HALCA, VSOP, Muses-B (Japan)
    Highly Advanced Laboratory for Communications and Astronomy, VLBI Space Observatory Program. Radioastronomical satellite, carrying an 8-meter antenna to allow VLBI. Successfully Launched on February 12, 1997. HALCA/Muses-B project info page at ISAS; Muses-B homepage; VSOP homepage; VSOP information and VSOP project page at JPL
    Minisat 1 (Spain)
    carries the Low Energy Gamma-Ray Imager (LEGRI). Successfully launched on April 21, 1997. Minisat image, Legri Observatory image, Legri pattern image; Minisat homepage, LEGRI homepage (GSFC), Legri homepage (Univ. Valencia)
    SWAS
    Submillimeter Wave Astronomy Satellite. Scheduled to investigate water, molecular oxygen, CO, and atomic C emissions from interstellar clouds. Launched on December 5, 1998 by Pegasus XL/L-1011. In Nasa's Small Explorer (SMEX) Program. SWAS homepage (GSFC), SWAS Research Homepage (Harvard)
    ARGOS
    Advanced Research and Global Observations Satellite, carrying the Unconventional Stellar Aspect (USA) experiment, launched February 23, 1999 with a Delta rocket. Argos USA image
    WIRE
    Wide Field Infrared Explorer. Launched on March 4, 1999 with Pegasus, but failed because of an electronic failure which lead to destroying the cooling system for the IR camera. Some optical astronomy is done with its 5-cm optical guidance telescope, notably stellar seismology. In Nasa's Small Explorer (SMEX) Program. WIRE homepage (IPAC/Caltech)
    ABRIXAS (Germany)
    "A Broad-Band Imaging All-Sky Survey". X-ray satellite. Launched flawlessly on April 28, 1999 with Cosmos-3M, but failed during second day in orbit because of power supply failure.
    FUSE
    Far UV Spectroscopic Explorer. Launched on June 24, 1999 with a Delta rocket. FUSE image [19k gif]; FUSE homepage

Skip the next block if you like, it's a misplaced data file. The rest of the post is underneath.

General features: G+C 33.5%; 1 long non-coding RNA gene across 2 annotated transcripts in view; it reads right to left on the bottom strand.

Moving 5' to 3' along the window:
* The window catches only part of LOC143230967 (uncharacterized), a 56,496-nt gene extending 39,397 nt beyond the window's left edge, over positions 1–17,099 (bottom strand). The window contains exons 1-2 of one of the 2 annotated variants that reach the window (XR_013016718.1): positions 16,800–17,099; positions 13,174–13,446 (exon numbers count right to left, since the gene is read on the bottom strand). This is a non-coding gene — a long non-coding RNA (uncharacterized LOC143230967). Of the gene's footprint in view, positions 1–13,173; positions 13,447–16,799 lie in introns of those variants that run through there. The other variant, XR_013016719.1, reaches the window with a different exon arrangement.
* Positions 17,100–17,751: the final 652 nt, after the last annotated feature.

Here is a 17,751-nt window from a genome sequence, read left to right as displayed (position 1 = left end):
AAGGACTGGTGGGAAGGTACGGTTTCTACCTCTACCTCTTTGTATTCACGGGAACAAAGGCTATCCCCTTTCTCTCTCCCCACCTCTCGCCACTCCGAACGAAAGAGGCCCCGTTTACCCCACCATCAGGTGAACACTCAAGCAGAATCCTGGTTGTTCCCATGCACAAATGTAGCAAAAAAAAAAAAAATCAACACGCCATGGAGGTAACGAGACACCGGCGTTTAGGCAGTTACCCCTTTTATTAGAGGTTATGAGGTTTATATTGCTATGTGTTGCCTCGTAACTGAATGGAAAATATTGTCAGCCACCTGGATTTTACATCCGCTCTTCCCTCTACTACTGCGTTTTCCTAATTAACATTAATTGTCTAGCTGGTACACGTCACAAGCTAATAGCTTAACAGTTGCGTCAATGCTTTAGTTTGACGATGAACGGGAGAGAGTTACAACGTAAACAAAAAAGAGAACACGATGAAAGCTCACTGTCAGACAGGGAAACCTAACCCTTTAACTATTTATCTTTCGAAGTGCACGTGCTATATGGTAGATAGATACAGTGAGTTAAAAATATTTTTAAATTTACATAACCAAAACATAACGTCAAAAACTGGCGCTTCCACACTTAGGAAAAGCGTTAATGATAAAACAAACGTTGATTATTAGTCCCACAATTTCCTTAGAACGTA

Chandra X-ray Observatory (CXO)
    Developed as Advanced X-ray Astrophysics Facility (AXAF). This 5,200 kg satellite is a 11.2 meter long, 4.2 meter diameter observatory, and should observe cosmic X-ray sources, during a scheduled active lifetime of 5 years. Successfully launched on July 23, 1999 by Space Shuttle Columbia (STS-93).
    AXAF image [93k gif], caption; Chandra info (HEASARC); Chandra homepage (Nasa), Chandra homepage (Harvard)
    XMM Newton (ESA)
    High Throughput X-ray Spectroscopy mission; successfully launched December 10, 1999 with Ariane 504 from Kourou. XMM image [73k gif]; XMM homepage (ESA); ESA science: XMM Newton; XMM-Group at IAA Tübingen; XMM Newton Science Operations Center (ESA Villafranca, Spain); Image Gallery
    Astro-E (Japan)
    Unfortunately, the spacecraft got lost during lanch attempt on February 10, 2000. Designed for a 2-year operational life, it carried a complex X-ray observatory, equipped with 4 foiled telescopes with imaging spectrometers, 1 foiled telescope with micro-calorimeter, and one hard X-ray detector. Succeeded by Astro-E2 (see below).
    Astro-E image [22k gif]; Astro E page (HEASARC)
    HETE-2
    High Energy Transient Explorer. Successfully launched on October 9, 2000 by Pegasus from Kwajalein missile range facility. To detect GRBs and observe in X-ray and Gamma ray radiation. HETE-2 Homepage (HEASARC)
    MAP
    Microwave Anisotropy Probe. Launched successfully June 30, 2001 with a Delta II from KSC, Florida into an orbit around the L2 Lagrange point of the Sun-Earth system, 1.5 million km from Earth, which was reached October 1, 2001. To measure inhomogenities in the Cosmic Background Radiation at improved angular resolution compared to Cobe. MAP homepage
    Integral (ESA, Russia, Nasa)
    International Gamma-Ray Astrophysics Laboratory. Successfully launched on October 17, 2002 with a Russian Proton; uses Nasa's Deep Space Network of ground stations. This ESA satellite is to observe X- and Gamma-ray sources 15 keV to 10 MeV at a resolution of 12 arc minutes. Integral image; Integral homepage (ESA); INTEGRAL IBIS home page (Uni. Tübingen).
    CHIPSat (GSFC/Nasa/U Berkeley)
    Cosmic Hot Interstellar Plasma Spectrometer. Succesfully launched on January 12, 2003. To carry out all-sky spectroscopy of the diffuse background at wavelengths from 90 to 260 Angstrom. University-Class Explorer (UNEX) mission funded by Nasa. CHIPSat homepage (U Berkeley)
    GALEX (JPL/Nasa)